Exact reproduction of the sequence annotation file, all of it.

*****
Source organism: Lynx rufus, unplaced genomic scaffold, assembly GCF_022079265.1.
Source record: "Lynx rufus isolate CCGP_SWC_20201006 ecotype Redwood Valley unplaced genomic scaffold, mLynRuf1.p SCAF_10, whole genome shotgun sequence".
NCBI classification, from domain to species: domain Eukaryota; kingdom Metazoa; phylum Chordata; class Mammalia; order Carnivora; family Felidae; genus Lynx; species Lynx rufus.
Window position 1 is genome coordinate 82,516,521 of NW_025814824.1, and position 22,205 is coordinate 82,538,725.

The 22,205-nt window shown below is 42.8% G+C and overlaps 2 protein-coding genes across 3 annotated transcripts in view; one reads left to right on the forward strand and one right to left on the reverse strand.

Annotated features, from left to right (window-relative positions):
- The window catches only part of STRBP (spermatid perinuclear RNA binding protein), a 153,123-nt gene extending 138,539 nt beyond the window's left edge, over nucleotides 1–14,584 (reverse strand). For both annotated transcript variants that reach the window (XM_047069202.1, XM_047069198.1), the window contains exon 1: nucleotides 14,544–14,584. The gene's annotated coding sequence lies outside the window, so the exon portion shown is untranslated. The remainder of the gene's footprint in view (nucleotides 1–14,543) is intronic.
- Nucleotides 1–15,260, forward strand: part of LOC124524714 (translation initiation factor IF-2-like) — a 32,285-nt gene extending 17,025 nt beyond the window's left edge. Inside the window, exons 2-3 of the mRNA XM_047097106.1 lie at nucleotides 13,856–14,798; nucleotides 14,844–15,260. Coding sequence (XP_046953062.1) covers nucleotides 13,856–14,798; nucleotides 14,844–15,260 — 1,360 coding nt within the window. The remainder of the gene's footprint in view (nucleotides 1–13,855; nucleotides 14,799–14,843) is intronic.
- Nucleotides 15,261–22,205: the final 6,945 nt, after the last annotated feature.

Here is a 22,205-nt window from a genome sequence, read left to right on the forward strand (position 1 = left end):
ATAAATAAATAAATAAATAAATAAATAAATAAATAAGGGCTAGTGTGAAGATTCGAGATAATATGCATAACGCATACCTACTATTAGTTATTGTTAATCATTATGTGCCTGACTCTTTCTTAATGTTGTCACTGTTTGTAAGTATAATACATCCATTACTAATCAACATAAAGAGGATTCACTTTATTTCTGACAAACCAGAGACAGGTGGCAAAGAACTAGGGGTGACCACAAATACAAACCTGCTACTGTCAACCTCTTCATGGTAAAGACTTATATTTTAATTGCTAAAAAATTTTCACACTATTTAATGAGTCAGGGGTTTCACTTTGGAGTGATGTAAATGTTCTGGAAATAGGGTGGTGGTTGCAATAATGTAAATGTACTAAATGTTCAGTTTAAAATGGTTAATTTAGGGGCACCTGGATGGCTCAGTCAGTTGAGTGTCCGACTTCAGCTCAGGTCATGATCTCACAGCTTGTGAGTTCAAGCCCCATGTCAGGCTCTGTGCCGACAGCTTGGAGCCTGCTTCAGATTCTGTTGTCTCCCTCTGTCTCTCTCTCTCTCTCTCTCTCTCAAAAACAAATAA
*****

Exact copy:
Source organism: Lynx rufus, unplaced genomic scaffold, assembly GCF_022079265.1.
Source record: "Lynx rufus isolate CCGP_SWC_20201006 ecotype Redwood Valley unplaced genomic scaffold, mLynRuf1.p SCAF_10, whole genome shotgun sequence".
NCBI classification, from domain to species: domain Eukaryota; kingdom Metazoa; phylum Chordata; class Mammalia; order Carnivora; family Felidae; genus Lynx; species Lynx rufus.
Window position 1 is genome coordinate 82,516,521 of NW_025814824.1, and position 22,205 is coordinate 82,538,725.

The 22,205-nt window shown below is 42.8% G+C and overlaps 2 protein-coding genes across 3 annotated transcripts in view; one reads left to right on the forward strand and one right to left on the reverse strand.

Annotated features, from left to right (window-relative positions):
- The window catches only part of STRBP (spermatid perinuclear RNA binding protein), a 153,123-nt gene extending 138,539 nt beyond the window's left edge, over nucleotides 1–14,584 (reverse strand). For both annotated transcript variants that reach the window (XM_047069202.1, XM_047069198.1), the window contains exon 1: nucleotides 14,544–14,584. The gene's annotated coding sequence lies outside the window, so the exon portion shown is untranslated. The remainder of the gene's footprint in view (nucleotides 1–14,543) is intronic.
- Nucleotides 1–15,260, forward strand: part of LOC124524714 (translation initiation factor IF-2-like) — a 32,285-nt gene extending 17,025 nt beyond the window's left edge. Inside the window, exons 2-3 of the mRNA XM_047097106.1 lie at nucleotides 13,856–14,798; nucleotides 14,844–15,260. Coding sequence (XP_046953062.1) covers nucleotides 13,856–14,798; nucleotides 14,844–15,260 — 1,360 coding nt within the window. The remainder of the gene's footprint in view (nucleotides 1–13,855; nucleotides 14,799–14,843) is intronic.
- Nucleotides 15,261–22,205: the final 6,945 nt, after the last annotated feature.

Here is a 22,205-nt window from a genome sequence, read left to right on the forward strand (position 1 = left end):
ATAAATAAATAAATAAATAAATAAATAAATAAATAAGGGCTAGTGTGAAGATTCGAGATAATATGCATAACGCATACCTACTATTAGTTATTGTTAATCATTATGTGCCTGACTCTTTCTTAATGTTGTCACTGTTTGTAAGTATAATACATCCATTACTAATCAACATAAAGAGGATTCACTTTATTTCTGACAAACCAGAGACAGGTGGCAAAGAACTAGGGGTGACCACAAATACAAACCTGCTACTGTCAACCTCTTCATGGTAAAGACTTATATTTTAATTGCTAAAAAATTTTCACACTATTTAATGAGTCAGGGGTTTCACTTTGGAGTGATGTAAATGTTCTGGAAATAGGGTGGTGGTTGCAATAATGTAAATGTACTAAATGTTCAGTTTAAAATGGTTAATTTAGGGGCACCTGGATGGCTCAGTCAGTTGAGTGTCCGACTTCAGCTCAGGTCATGATCTCACAGCTTGTGAGTTCAAGCCCCATGTCAGGCTCTGTGCCGACAGCTTGGAGCCTGCTTCAGATTCTGTTGTCTCCCTCTGTCTCTCTCTCTCTCTCTCTCTCTCAAAAACAAATAA